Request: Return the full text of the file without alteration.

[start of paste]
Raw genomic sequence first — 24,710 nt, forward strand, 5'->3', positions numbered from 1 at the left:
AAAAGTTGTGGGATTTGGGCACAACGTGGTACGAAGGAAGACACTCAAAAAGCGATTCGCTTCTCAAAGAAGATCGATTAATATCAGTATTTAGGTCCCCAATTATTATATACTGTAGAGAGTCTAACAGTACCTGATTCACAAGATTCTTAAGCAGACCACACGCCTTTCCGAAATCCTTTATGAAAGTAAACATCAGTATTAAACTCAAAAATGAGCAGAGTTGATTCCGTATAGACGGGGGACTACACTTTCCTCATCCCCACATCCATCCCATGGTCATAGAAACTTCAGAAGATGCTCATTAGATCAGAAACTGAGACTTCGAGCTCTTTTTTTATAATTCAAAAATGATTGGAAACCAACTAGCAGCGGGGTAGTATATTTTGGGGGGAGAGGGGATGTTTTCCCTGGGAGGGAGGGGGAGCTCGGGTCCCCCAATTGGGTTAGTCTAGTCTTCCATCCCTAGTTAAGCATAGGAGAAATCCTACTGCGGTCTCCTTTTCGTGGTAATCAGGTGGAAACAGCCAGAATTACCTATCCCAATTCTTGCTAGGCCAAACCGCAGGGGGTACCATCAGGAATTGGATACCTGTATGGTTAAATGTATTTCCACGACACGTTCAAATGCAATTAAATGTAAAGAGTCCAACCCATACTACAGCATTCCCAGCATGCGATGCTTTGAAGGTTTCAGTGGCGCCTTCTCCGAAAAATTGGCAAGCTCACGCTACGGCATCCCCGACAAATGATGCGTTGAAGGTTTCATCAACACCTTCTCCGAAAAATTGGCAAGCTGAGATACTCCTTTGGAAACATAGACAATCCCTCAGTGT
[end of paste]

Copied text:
Raw genomic sequence first — 24,710 nt, forward strand, 5'->3', positions numbered from 1 at the left:
AAAAGTTGTGGGATTTGGGCACAACGTGGTACGAAGGAAGACACTCAAAAAGCGATTCGCTTCTCAAAGAAGATCGATTAATATCAGTATTTAGGTCCCCAATTATTATATACTGTAGAGAGTCTAACAGTACCTGATTCACAAGATTCTTAAGCAGACCACACGCCTTTCCGAAATCCTTTATGAAAGTAAACATCAGTATTAAACTCAAAAATGAGCAGAGTTGATTCCGTATAGACGGGGGACTACACTTTCCTCATCCCCACATCCATCCCATGGTCATAGAAACTTCAGAAGATGCTCATTAGATCAGAAACTGAGACTTCGAGCTCTTTTTTTATAATTCAAAAATGATTGGAAACCAACTAGCAGCGGGGTAGTATATTTTGGGGGGAGAGGGGATGTTTTCCCTGGGAGGGAGGGGGAGCTCGGGTCCCCCAATTGGGTTAGTCTAGTCTTCCATCCCTAGTTAAGCATAGGAGAAATCCTACTGCGGTCTCCTTTTCGTGGTAATCAGGTGGAAACAGCCAGAATTACCTATCCCAATTCTTGCTAGGCCAAACCGCAGGGGGTACCATCAGGAATTGGATACCTGTATGGTTAAATGTATTTCCACGACACGTTCAAATGCAATTAAATGTAAAGAGTCCAACCCATACTACAGCATTCCCAGCATGCGATGCTTTGAAGGTTTCAGTGGCGCCTTCTCCGAAAAATTGGCAAGCTCACGCTACGGCATCCCCGACAAATGATGCGTTGAAGGTTTCATCAACACCTTCTCCGAAAAATTGGCAAGCTGAGATACTCCTTTGGAAACATAGACAATCCCTCAGTGT